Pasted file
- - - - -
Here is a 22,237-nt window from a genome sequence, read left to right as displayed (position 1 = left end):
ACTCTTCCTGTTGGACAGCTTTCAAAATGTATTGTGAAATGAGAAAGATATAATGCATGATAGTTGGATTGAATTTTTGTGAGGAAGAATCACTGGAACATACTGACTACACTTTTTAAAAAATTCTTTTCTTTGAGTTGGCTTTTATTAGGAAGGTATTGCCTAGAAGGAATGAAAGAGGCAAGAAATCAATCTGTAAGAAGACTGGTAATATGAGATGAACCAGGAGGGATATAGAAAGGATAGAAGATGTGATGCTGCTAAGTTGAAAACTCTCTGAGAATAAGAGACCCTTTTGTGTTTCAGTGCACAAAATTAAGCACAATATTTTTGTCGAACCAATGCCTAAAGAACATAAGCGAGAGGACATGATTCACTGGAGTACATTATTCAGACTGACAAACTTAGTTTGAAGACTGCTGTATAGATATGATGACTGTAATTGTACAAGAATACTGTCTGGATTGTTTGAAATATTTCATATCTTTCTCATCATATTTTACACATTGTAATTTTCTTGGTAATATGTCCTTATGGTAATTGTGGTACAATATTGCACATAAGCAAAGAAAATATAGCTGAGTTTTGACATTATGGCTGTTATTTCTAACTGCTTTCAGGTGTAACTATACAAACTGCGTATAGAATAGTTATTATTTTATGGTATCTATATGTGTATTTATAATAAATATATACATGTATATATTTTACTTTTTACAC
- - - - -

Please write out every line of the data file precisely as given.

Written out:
Here is a 22,237-nt window from a genome sequence, read left to right as displayed (position 1 = left end):
ACTCTTCCTGTTGGACAGCTTTCAAAATGTATTGTGAAATGAGAAAGATATAATGCATGATAGTTGGATTGAATTTTTGTGAGGAAGAATCACTGGAACATACTGACTACACTTTTTAAAAAATTCTTTTCTTTGAGTTGGCTTTTATTAGGAAGGTATTGCCTAGAAGGAATGAAAGAGGCAAGAAATCAATCTGTAAGAAGACTGGTAATATGAGATGAACCAGGAGGGATATAGAAAGGATAGAAGATGTGATGCTGCTAAGTTGAAAACTCTCTGAGAATAAGAGACCCTTTTGTGTTTCAGTGCACAAAATTAAGCACAATATTTTTGTCGAACCAATGCCTAAAGAACATAAGCGAGAGGACATGATTCACTGGAGTACATTATTCAGACTGACAAACTTAGTTTGAAGACTGCTGTATAGATATGATGACTGTAATTGTACAAGAATACTGTCTGGATTGTTTGAAATATTTCATATCTTTCTCATCATATTTTACACATTGTAATTTTCTTGGTAATATGTCCTTATGGTAATTGTGGTACAATATTGCACATAAGCAAAGAAAATATAGCTGAGTTTTGACATTATGGCTGTTATTTCTAACTGCTTTCAGGTGTAACTATACAAACTGCGTATAGAATAGTTATTATTTTATGGTATCTATATGTGTATTTATAATAAATATATACATGTATATATTTTACTTTTTACAC